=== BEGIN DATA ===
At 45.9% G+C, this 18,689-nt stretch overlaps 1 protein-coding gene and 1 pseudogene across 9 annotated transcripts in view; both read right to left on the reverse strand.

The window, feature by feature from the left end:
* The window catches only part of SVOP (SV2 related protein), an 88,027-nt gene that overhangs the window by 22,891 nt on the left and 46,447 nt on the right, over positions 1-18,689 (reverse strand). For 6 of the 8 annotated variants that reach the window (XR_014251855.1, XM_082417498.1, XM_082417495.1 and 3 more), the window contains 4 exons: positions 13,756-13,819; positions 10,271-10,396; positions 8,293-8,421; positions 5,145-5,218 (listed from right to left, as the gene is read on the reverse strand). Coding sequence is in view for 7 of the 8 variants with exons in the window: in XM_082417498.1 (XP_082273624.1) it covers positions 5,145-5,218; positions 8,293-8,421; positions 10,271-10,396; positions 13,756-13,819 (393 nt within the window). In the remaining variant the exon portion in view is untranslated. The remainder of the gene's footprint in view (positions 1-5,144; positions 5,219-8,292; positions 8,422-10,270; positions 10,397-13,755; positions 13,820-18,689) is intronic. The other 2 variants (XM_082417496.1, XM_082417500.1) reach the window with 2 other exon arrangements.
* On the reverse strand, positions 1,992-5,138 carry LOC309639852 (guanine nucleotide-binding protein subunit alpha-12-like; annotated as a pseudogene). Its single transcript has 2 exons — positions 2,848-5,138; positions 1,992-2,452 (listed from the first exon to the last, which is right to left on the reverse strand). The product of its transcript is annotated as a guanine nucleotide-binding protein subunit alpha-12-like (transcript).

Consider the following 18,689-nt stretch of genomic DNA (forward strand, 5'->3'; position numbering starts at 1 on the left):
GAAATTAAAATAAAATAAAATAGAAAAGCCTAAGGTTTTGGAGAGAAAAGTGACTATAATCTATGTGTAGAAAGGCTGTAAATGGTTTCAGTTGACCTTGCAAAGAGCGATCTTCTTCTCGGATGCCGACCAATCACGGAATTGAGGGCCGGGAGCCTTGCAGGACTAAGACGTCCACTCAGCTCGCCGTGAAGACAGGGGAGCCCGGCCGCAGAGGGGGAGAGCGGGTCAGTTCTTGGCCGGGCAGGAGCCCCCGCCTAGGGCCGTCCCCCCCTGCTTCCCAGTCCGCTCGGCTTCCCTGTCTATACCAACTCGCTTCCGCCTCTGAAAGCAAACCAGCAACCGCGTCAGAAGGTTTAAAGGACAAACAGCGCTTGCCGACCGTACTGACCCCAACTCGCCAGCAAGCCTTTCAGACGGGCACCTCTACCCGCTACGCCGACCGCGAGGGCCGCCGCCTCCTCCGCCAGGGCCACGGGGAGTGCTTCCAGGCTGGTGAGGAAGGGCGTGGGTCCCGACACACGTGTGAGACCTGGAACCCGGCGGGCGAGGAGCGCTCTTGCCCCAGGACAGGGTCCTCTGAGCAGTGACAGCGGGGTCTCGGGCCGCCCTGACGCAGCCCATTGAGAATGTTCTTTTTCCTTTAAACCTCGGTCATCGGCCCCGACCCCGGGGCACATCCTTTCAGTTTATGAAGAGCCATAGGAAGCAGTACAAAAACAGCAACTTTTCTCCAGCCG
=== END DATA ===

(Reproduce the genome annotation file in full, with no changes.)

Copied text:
At 45.9% G+C, this 18,689-nt stretch overlaps 1 protein-coding gene and 1 pseudogene across 9 annotated transcripts in view; both read right to left on the reverse strand.

The window, feature by feature from the left end:
* The window catches only part of SVOP (SV2 related protein), an 88,027-nt gene that overhangs the window by 22,891 nt on the left and 46,447 nt on the right, over positions 1-18,689 (reverse strand). For 6 of the 8 annotated variants that reach the window (XR_014251855.1, XM_082417498.1, XM_082417495.1 and 3 more), the window contains 4 exons: positions 13,756-13,819; positions 10,271-10,396; positions 8,293-8,421; positions 5,145-5,218 (listed from right to left, as the gene is read on the reverse strand). Coding sequence is in view for 7 of the 8 variants with exons in the window: in XM_082417498.1 (XP_082273624.1) it covers positions 5,145-5,218; positions 8,293-8,421; positions 10,271-10,396; positions 13,756-13,819 (393 nt within the window). In the remaining variant the exon portion in view is untranslated. The remainder of the gene's footprint in view (positions 1-5,144; positions 5,219-8,292; positions 8,422-10,270; positions 10,397-13,755; positions 13,820-18,689) is intronic. The other 2 variants (XM_082417496.1, XM_082417500.1) reach the window with 2 other exon arrangements.
* On the reverse strand, positions 1,992-5,138 carry LOC309639852 (guanine nucleotide-binding protein subunit alpha-12-like; annotated as a pseudogene). Its single transcript has 2 exons — positions 2,848-5,138; positions 1,992-2,452 (listed from the first exon to the last, which is right to left on the reverse strand). The product of its transcript is annotated as a guanine nucleotide-binding protein subunit alpha-12-like (transcript).

Consider the following 18,689-nt stretch of genomic DNA (forward strand, 5'->3'; position numbering starts at 1 on the left):
GAAATTAAAATAAAATAAAATAGAAAAGCCTAAGGTTTTGGAGAGAAAAGTGACTATAATCTATGTGTAGAAAGGCTGTAAATGGTTTCAGTTGACCTTGCAAAGAGCGATCTTCTTCTCGGATGCCGACCAATCACGGAATTGAGGGCCGGGAGCCTTGCAGGACTAAGACGTCCACTCAGCTCGCCGTGAAGACAGGGGAGCCCGGCCGCAGAGGGGGAGAGCGGGTCAGTTCTTGGCCGGGCAGGAGCCCCCGCCTAGGGCCGTCCCCCCCTGCTTCCCAGTCCGCTCGGCTTCCCTGTCTATACCAACTCGCTTCCGCCTCTGAAAGCAAACCAGCAACCGCGTCAGAAGGTTTAAAGGACAAACAGCGCTTGCCGACCGTACTGACCCCAACTCGCCAGCAAGCCTTTCAGACGGGCACCTCTACCCGCTACGCCGACCGCGAGGGCCGCCGCCTCCTCCGCCAGGGCCACGGGGAGTGCTTCCAGGCTGGTGAGGAAGGGCGTGGGTCCCGACACACGTGTGAGACCTGGAACCCGGCGGGCGAGGAGCGCTCTTGCCCCAGGACAGGGTCCTCTGAGCAGTGACAGCGGGGTCTCGGGCCGCCCTGACGCAGCCCATTGAGAATGTTCTTTTTCCTTTAAACCTCGGTCATCGGCCCCGACCCCGGGGCACATCCTTTCAGTTTATGAAGAGCCATAGGAAGCAGTACAAAAACAGCAACTTTTCTCCAGCCG